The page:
33. Food insecurity exists in every county in America, with rates as high as 33% of all households in that county.
34. It costs just one US quarter per day to provide a child with all of the vitamins and nutrients he or she needs to grow up healthy.
35. By 2050, 24 million more children may grow up in malnourished environment because of the effects of global warming.
36. Hunger kills more people each year than AIDS, malaria and tuberculosis combined.
37. 1 in 6 children in the world today is considered to be underweight.
38. 80% of the world’s stunted children are living in just 14 countries.
39. A woman’s education contributes 43% toward the reduction of child malnutrition statistics over time, while food availability accounts for an additional 26%.
40. A proper diet in a child’s first 1,000 days of life can provide protections against future incidents of malnutrition.
41. On average, about 35% of infants 0 to 6 months old are exclusively breastfed, relying on the access to nutritional foods that their mother has for survival.
42. There are more hungry people in the world than the combined populations of USA, Canada and the European Union.
43. 65% of the world’s hungry live in 7 nations: India, China, the Democratic Republic of Congo, Bangladesh, Indonesia, Pakistan and Ethiopia.
44. 16,000. That’s the number of children who die every day because of hunger-related issues.
45. The percentage of disease burden in children today that is directly related to malnutrition: 35%.

In basic terms, malnourishment happens when there isn’t enough calories and proteins in an individual’s diet. It may also happen when there is not enough vitamins or minerals in a person’s diet. Although malnutrition can happen to anyone, children are by far the greatest victims of this global problem. Malnourishment accounts for up to 160 days of illness in an affected child every year. The statistics of malnourishment must gain some public transaction so that change can be encouraged.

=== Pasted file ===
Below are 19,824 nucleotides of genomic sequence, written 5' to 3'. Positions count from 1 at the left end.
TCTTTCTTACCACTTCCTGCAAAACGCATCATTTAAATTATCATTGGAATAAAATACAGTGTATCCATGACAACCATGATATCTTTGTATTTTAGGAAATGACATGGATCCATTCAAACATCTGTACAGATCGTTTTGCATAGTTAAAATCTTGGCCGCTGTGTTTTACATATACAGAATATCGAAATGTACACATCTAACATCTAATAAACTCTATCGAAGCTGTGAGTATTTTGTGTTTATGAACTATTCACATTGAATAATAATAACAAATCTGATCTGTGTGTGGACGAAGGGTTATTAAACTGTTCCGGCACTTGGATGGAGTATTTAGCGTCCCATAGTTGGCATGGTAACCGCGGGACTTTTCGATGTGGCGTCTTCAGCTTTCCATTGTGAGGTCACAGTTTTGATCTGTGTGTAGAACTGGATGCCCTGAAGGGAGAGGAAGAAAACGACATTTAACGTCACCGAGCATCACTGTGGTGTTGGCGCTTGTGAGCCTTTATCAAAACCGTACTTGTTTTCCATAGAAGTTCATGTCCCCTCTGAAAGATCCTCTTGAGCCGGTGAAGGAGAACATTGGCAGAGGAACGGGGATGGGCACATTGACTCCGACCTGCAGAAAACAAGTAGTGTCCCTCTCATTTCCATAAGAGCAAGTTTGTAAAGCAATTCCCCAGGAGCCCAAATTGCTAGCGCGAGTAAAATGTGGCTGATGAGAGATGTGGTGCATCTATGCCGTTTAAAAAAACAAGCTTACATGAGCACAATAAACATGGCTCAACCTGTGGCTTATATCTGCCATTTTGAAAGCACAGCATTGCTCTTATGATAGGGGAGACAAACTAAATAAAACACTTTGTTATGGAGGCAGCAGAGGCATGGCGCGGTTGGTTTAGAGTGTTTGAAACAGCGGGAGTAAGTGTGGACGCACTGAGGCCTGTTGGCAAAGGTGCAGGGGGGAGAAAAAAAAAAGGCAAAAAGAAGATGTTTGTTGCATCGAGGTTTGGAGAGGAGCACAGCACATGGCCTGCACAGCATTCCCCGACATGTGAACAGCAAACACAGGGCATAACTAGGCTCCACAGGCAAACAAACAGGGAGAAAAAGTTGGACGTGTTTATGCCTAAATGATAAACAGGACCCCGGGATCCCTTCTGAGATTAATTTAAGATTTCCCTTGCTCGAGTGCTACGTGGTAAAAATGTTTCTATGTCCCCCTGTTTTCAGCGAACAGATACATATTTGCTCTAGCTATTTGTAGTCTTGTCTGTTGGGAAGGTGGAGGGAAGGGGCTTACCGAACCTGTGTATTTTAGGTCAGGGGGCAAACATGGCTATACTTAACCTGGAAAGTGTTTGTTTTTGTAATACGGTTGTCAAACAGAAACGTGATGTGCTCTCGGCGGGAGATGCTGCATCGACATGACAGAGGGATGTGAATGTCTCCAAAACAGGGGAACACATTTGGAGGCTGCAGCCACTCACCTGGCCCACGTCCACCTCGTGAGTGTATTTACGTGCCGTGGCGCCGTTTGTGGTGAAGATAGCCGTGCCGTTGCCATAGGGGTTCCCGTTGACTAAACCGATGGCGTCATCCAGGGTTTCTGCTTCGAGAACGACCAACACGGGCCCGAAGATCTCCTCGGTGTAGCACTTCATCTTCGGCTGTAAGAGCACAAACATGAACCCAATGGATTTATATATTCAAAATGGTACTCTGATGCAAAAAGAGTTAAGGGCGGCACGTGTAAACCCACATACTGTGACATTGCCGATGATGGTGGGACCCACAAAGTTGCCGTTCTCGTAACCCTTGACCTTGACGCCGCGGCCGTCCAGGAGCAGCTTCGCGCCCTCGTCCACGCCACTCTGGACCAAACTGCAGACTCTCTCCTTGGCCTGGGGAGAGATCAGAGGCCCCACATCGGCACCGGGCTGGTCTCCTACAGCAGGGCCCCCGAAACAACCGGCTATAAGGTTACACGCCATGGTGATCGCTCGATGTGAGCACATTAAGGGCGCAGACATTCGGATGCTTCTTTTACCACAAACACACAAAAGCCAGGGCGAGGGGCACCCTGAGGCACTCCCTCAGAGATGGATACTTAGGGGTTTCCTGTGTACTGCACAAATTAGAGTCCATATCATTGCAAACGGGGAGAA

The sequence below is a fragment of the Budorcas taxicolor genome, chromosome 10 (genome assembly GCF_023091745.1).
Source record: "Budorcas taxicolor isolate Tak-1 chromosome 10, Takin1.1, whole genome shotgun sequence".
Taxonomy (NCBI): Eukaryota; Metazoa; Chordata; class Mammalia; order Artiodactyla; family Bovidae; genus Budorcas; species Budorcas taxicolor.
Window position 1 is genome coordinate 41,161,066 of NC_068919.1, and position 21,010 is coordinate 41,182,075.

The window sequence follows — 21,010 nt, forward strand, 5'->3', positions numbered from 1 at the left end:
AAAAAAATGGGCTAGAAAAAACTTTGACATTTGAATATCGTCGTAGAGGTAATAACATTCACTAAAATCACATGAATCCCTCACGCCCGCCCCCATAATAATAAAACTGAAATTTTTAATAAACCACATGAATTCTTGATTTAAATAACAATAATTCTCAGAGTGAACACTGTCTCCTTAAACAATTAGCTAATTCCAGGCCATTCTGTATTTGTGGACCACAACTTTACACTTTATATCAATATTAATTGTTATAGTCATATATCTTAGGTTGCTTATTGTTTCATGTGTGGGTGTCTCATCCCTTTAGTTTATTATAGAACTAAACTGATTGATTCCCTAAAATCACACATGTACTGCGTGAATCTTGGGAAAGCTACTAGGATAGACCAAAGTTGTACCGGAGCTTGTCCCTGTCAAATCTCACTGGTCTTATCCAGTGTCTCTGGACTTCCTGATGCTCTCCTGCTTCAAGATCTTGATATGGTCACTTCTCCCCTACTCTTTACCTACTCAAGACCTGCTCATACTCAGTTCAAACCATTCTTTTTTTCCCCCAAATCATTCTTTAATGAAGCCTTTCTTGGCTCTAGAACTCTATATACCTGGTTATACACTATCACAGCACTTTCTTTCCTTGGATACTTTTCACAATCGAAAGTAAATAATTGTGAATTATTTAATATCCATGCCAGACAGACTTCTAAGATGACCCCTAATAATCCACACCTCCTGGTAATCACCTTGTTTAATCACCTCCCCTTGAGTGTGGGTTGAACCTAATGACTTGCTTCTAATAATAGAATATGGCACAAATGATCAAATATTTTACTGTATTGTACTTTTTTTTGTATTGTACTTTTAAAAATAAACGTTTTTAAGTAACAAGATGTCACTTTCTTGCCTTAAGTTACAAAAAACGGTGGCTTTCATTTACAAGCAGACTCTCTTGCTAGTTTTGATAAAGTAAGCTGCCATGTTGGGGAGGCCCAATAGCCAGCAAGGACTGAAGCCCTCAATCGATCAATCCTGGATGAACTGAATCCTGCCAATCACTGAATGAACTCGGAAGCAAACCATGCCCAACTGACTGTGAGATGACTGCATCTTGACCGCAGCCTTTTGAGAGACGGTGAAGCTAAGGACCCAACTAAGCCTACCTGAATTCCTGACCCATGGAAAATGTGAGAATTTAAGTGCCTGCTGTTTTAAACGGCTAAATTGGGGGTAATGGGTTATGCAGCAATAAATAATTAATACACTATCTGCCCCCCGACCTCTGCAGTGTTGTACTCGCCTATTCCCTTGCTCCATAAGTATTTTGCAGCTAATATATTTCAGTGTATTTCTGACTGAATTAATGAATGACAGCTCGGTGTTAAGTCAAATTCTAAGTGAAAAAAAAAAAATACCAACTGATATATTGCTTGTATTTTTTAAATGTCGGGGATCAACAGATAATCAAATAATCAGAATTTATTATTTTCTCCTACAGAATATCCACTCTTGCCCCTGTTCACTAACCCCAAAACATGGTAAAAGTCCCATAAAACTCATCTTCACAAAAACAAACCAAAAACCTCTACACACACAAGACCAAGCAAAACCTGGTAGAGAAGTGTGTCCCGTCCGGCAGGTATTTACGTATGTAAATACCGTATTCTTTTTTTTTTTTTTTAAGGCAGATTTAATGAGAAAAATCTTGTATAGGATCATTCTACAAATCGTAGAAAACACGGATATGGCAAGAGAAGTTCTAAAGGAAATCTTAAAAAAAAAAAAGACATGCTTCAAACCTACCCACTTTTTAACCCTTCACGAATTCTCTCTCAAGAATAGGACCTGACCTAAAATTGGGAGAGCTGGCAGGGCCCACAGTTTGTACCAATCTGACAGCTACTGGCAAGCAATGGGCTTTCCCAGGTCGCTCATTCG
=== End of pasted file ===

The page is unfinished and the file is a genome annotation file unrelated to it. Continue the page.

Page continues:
Malnourishment Is a Global Issue

As a whole, we have become guilty of abandoning those who need the most basic of help. Malnourishment is not an issue that can wait. We cannot afford to wait until tomorrow. We must be able to reach out and help today. Every infant and child has the right to good nutrition according to the Convention on the Rights of the Child. It’s time we live up to the provision of this very basic human right.

What is even more remarkable is that obesity is killing 3x more people that malnourishment is. We have become a world of extremes. At one end of the spectrum, there are people who cannot find enough to eat. At the other end, there are people who cannot control how much they are eating. Something must change, because if it does not, humanity is never going to reach its full potential.

Change can begin when we realize the pure economics of what solving hunger means. If we invested the $3 billion that was necessary to feed hungry school-aged children every year, then the economic return on that investment could be as high as $414 billion. What could the world do with an extra $414 billion of productivity?

The Time to Act Is Now

Whether it is an American family that is struggling to survive on basic food benefits or an African child who goes to school hungry every day, we need to act now. Hunger should not be affecting us today. The world grows enough food for everyone already. Simple solutions that provide better distribution methods for food products is just one possible way to solve this issue. Just $1 is enough to provide children with the vitamins and minerals that are need for 4 children in the world today.

What did you last spend $1 on? Do you even remember? That $1 per day could save a child’s life. Don’t fall for the lie that you can’t purchase anything worthwhile for that amount today.

The status of a family shouldn’t matter. It is our job as fellow humans to take care of each other, especially when there isn’t enough to eat. Millions are dying every year because they don’t have enough food or the right kinds of food to eat. That’s a sobering thought to have when you’re at the stove, tired after a long day of work, debating about whether or not you even want to cook something.